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Ahmed Emam, MS, publishes research on genomic instability in Nature Cell Biology

July 27, 2022
Emily Rech/MD Anderson UTHealth Houston Graduate School

Ahmed Emam, MS, publishes research on genomic instability in Nature Cell Biology

Ahmed Emam joined the MS program at the MD Anderson UTHealth Houston Graduate School in the hopes of learning and conducting cancer research in the Texas Medical Center. He paired with Bin Wang, PhD, and her lab to contribute to their research into genomic instability and cancer. Emam’s research is published in the July 2022 issue of Nature Cell Biology.

Emam’s paper titled “Stalled replication fork protection limits cGAS–STING and P-body-dependent innate immune signaling,” examines genomic instability as a characteristic commonly found in most cancer cells.

“Genomic instability is associated with many human diseases, including cancers,” explains Emam. “To minimize genomic instability during DNA replication, a structure known as the replication fork coordinates the unwinding and repair of old and new DNA. Stalls at the fork need to be protected from DNA degradation to prevent excess DNA fragments from accumulating outside the nucleus, triggering an inflammatory response.”

To investigate the link between genomic instability and inflammation-related diseases and cancer, Emam and his peers generated cells without Abro1 and FANCD2, two proteins previously shown to be involved in fork protection from excessive degradation by DNA2 nuclease. The team found that loss of these proteins led to degradation of the stalled replication fork accumulating cytosolic single-stranded ribosomal DNA, which is detected by the cGAS protein to trigger an innate immune response that is dependent on DNA2 nuclease. Interestingly, this also led to an increase in P-bodies — granules that form in response to replication stress — showing that Abro1 and FANCD2 normally inhibit their production.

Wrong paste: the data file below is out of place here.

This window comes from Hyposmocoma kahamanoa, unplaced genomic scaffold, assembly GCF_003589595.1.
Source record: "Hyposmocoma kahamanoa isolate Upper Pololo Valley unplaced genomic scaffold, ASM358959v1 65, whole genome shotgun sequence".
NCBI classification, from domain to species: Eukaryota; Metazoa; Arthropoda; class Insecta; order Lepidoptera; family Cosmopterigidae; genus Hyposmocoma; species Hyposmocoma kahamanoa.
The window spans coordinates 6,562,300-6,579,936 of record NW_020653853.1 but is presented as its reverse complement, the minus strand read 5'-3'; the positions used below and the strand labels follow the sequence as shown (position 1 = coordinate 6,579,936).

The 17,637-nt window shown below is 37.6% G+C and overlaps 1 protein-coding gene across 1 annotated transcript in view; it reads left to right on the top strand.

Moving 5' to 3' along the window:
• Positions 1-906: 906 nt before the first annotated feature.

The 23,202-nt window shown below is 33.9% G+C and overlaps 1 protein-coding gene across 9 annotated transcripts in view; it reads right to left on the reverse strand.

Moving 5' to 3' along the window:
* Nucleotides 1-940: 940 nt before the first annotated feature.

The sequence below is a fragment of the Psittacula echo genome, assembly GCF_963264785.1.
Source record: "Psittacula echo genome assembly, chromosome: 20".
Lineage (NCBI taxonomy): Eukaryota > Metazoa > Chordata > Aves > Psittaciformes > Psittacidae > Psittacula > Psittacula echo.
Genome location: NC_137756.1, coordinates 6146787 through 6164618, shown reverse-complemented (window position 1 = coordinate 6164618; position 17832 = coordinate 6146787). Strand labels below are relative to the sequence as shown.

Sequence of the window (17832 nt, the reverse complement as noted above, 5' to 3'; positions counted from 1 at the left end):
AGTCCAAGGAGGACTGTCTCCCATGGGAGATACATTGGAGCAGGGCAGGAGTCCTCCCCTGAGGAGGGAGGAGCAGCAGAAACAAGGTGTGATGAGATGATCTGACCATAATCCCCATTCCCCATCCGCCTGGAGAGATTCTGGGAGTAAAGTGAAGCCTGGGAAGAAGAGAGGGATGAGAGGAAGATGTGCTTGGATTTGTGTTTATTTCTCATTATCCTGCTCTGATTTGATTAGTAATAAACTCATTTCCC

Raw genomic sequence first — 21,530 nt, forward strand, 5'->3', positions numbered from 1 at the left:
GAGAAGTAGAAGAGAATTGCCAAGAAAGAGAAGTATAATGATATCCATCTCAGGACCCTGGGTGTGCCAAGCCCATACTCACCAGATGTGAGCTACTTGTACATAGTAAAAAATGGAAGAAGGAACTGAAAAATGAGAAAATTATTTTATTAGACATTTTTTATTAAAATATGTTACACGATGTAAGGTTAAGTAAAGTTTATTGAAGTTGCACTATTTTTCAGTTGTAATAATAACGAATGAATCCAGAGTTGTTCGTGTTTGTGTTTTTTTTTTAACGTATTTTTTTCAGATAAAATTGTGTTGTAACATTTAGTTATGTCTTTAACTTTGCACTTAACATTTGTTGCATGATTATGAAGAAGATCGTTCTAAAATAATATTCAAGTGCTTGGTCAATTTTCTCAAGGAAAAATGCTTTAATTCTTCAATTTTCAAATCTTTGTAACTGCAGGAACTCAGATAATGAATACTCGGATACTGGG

Receiving the news that his paper had been accepted by Nature Cell Biology was an important moment in Emam’s academic journey. “In that instant, I felt a sense of accomplishment, a thirst for more, and an endorsement that hard work pays off. I felt committed to my paper and myself, and I was even more appreciative to Bin for her mentorship.”

Before beginning his journey at the Graduate School, Emam worked at the National Cancer Institute of Egypt, and was encouraged by peers to pursue a continued education at MD Anderson Cancer Center—one of the premier cancer treatment centers in the world. Emam was accepted at the GSBS and quickly found that he was surrounded by faculty, staff, and students who wanted to help him achieve his aspirations. “The students here feel secure because we have the GSBS as our backbone,” says Emam. “The GSBS staff and faculty make it a point to support each one of their students both emotionally and academically.” After successfully completing his MS at the Graduate School, Emam was accepted into the Genetics & Epigenetics PhD program at the GSBS to continue his research and academic goals. Emam dreams of one day having a cancer research lab of his own, and would love to provide the type of mentorship he receives at the GSBS to his own mentees, continuing the cycle for future generations of scientists.

“I want to thank my advisor, Bin Wang, PhD, for making this project possible. I am extremely grateful for her support and guidance. Additionally, I want to thank my advisory committee members for their valuable feedback and support: Pierre McCrea, PhD, Richard Behringer, PhD, Kevin McBride, PhD, and Zhiqiang Zhang, PhD. I consider myself fortunate to have Jichao Chen, PhD, Francesca Cole, PhD, and Elisabeth Lindheim on my academic journey, as their support in the G&E program was extraordinary.  I am beyond grateful for the amazing lab environment I was in: Erin, Ella, Longqiang, Xiao, and Shichang you made this project possible! I appreciate being your lab mate; you taught me a lot.”

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